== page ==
Mayor Angelyne Butler said in a Wednesday email to The Atlanta Journal-Constitution that she couldn’t comment in detail on pending litigation. “But let me be very clear, the allegation is an absolute, complete and utter farce,” she said.
Reached by phone Wednesday, Hobbs’ attorney Lance LoRusso declined to say which council members he believes said they wanted to hire a Black chief. In the suit, LoRusso notes that the interim chief chosen by the city was Black. Nathaniel Clark, who was sworn in as the permanent chief last year after a national search, is Black.
The northern Clayton County city of 20,000, nine miles south of Atlanta, is mostly Black.
The suit, which seeks damages to be determined at trial, says eight other white employees have been fired, but doesn’t name them. It also notes that the names of white people have been removed from buildings that were named after them. The reasons for the renaming of at least two city facilities weren’t discussed as decisions based on race, according to coverage of city council meetings by Clayton News Daily.
Hobbs was fired with a 3-2 vote of the city council in October 2018 — on the same night he thought the council would award him a generous retirement package. The retirement agreement would’ve included the naming of a firearms training facility after Hobbs, 24 months of severance pay, a retirement celebration and more.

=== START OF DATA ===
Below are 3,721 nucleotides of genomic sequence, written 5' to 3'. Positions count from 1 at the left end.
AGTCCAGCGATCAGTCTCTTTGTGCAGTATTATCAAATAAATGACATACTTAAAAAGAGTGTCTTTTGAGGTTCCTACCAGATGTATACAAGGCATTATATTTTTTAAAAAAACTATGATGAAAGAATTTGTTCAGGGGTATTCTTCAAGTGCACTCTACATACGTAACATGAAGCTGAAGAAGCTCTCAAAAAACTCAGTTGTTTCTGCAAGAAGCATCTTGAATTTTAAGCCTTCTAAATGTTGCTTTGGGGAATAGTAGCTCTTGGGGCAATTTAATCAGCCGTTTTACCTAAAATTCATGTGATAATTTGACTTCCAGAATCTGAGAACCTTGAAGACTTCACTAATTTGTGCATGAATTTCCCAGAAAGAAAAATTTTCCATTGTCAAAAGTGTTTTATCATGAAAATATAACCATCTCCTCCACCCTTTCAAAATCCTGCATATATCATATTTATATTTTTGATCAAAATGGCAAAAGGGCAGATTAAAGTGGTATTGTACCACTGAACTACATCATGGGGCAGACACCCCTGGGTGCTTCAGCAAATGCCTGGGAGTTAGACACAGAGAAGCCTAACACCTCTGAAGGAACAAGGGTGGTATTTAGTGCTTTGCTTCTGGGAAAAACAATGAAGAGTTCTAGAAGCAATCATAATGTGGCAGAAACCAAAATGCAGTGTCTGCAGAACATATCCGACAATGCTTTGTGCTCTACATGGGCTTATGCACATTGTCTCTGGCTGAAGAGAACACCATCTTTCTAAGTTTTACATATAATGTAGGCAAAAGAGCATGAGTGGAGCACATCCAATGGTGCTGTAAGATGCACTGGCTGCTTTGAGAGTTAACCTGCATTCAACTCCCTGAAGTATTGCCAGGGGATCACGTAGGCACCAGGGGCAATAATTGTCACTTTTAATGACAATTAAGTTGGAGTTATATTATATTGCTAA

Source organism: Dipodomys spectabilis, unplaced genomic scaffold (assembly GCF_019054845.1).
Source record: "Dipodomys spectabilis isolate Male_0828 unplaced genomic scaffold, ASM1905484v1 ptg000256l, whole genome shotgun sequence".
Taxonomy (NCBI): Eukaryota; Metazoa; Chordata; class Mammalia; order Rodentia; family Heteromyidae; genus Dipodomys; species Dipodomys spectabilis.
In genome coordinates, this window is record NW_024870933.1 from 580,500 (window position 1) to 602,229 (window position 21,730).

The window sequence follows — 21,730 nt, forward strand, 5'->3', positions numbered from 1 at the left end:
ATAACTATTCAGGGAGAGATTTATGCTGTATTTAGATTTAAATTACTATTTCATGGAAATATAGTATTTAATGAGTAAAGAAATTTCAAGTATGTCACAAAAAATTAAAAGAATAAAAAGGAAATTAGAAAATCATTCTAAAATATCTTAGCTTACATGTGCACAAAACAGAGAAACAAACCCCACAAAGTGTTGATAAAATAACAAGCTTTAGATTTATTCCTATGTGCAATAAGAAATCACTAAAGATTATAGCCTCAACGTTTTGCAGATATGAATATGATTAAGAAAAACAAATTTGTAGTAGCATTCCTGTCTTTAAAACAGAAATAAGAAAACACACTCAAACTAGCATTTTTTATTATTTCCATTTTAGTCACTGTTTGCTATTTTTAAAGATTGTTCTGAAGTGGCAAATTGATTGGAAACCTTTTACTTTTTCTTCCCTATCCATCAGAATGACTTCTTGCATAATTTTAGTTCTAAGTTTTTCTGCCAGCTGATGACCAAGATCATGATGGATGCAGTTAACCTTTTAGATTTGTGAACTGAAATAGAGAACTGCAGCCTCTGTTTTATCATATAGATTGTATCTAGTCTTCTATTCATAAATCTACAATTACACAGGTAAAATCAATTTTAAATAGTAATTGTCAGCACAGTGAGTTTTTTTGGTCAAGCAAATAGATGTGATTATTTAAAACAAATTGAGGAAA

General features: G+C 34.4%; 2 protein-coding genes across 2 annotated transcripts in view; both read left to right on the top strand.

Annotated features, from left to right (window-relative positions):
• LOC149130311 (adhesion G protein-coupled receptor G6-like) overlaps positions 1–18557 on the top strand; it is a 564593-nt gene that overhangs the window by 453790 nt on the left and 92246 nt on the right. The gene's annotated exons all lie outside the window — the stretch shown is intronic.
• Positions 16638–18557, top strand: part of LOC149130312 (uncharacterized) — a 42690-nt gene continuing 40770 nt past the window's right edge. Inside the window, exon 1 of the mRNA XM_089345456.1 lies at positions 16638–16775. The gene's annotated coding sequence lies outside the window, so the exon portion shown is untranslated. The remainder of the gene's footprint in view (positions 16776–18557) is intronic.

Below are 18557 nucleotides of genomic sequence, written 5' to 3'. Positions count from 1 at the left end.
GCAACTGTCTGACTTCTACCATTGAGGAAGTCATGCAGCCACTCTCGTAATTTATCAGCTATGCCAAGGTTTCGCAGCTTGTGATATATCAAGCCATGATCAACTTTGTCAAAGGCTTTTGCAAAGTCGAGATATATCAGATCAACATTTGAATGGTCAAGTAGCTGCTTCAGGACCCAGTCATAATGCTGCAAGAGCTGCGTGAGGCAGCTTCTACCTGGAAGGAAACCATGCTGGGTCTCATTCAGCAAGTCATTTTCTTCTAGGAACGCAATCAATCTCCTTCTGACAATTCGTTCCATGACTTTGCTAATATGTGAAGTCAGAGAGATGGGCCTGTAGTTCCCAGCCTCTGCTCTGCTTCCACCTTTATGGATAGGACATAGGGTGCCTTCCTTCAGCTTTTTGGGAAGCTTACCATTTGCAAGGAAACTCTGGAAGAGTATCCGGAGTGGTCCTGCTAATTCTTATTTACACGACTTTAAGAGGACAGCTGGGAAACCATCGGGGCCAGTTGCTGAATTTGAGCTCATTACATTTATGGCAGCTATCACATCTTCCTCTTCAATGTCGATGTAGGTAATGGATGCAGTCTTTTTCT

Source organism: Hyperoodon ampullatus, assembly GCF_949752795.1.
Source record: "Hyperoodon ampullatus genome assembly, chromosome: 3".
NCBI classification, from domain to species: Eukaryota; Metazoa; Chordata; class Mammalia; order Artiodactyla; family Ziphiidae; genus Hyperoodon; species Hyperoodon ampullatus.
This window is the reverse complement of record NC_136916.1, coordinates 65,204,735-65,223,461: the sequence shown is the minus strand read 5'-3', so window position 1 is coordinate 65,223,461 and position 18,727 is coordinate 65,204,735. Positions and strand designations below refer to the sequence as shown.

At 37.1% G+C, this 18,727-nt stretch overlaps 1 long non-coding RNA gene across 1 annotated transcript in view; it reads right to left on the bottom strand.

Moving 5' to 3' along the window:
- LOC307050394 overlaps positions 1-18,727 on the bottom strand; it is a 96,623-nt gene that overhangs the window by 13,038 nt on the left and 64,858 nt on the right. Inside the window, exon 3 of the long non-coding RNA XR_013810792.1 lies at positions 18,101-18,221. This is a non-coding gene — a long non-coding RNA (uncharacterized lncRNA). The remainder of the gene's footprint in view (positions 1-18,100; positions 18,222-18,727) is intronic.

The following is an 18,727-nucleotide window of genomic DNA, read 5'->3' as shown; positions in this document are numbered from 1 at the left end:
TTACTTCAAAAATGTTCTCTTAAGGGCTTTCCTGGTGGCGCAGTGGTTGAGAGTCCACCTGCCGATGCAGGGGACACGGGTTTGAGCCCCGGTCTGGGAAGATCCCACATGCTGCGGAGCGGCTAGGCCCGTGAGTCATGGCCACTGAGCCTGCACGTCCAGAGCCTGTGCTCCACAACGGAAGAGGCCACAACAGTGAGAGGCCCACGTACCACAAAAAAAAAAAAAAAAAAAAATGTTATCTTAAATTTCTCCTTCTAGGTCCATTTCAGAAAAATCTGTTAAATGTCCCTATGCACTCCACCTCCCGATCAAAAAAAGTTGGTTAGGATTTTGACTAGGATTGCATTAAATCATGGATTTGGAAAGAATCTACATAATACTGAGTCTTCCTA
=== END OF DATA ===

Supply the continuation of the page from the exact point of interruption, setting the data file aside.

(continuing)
But council members ultimately decided not to give it to him. Council members Dabouze Antoine, Latresa Akins-Wells and Kimberly James voted in favor of firing Hobbs.
“We never said we wanted a Black chief,” Akins-Wells said in a text Wednesday. “We did a national search so we didn’t know what color they would be. We just knew it was time for a change.”
After the change was made, the police department investigated how the office had been run under Hobbs.
In an October 2019 news release, city leaders said members of the department’s VIPER Squad had followed, monitored and photographed council members Akins-Wells and Antoine. The since disbanded squad also put cameras on poles near their homes and went through their garbage, the city said. This was all done because officers suspected the pair of taking part in voter fraud and illegal drug activities.
The new chief said no evidence had been found implicating Wells or Antoine were guilty. There was evidence, the city said, to raise suspicion about finances at the police department.
At the city’s request, the GBI investigated. It turned over its findings to the Clayton County District Attorney’s Office in May. The DA’s office didn’t immediately respond Wednesday when asked what the status of the case was.
Cheryl Synamon Baldwin of the Clayton County NAACP chapter defended the officials’ decision to get rid of Hobbs. Before he left, she said, she spoke with Black and white residents of Forest Park who reported witnessing Black people being profiled by city police.
“It wasn’t that they wanted a Black police chief," Baldwin said Wednesday. "They wanted a police chief who was fair and honest.”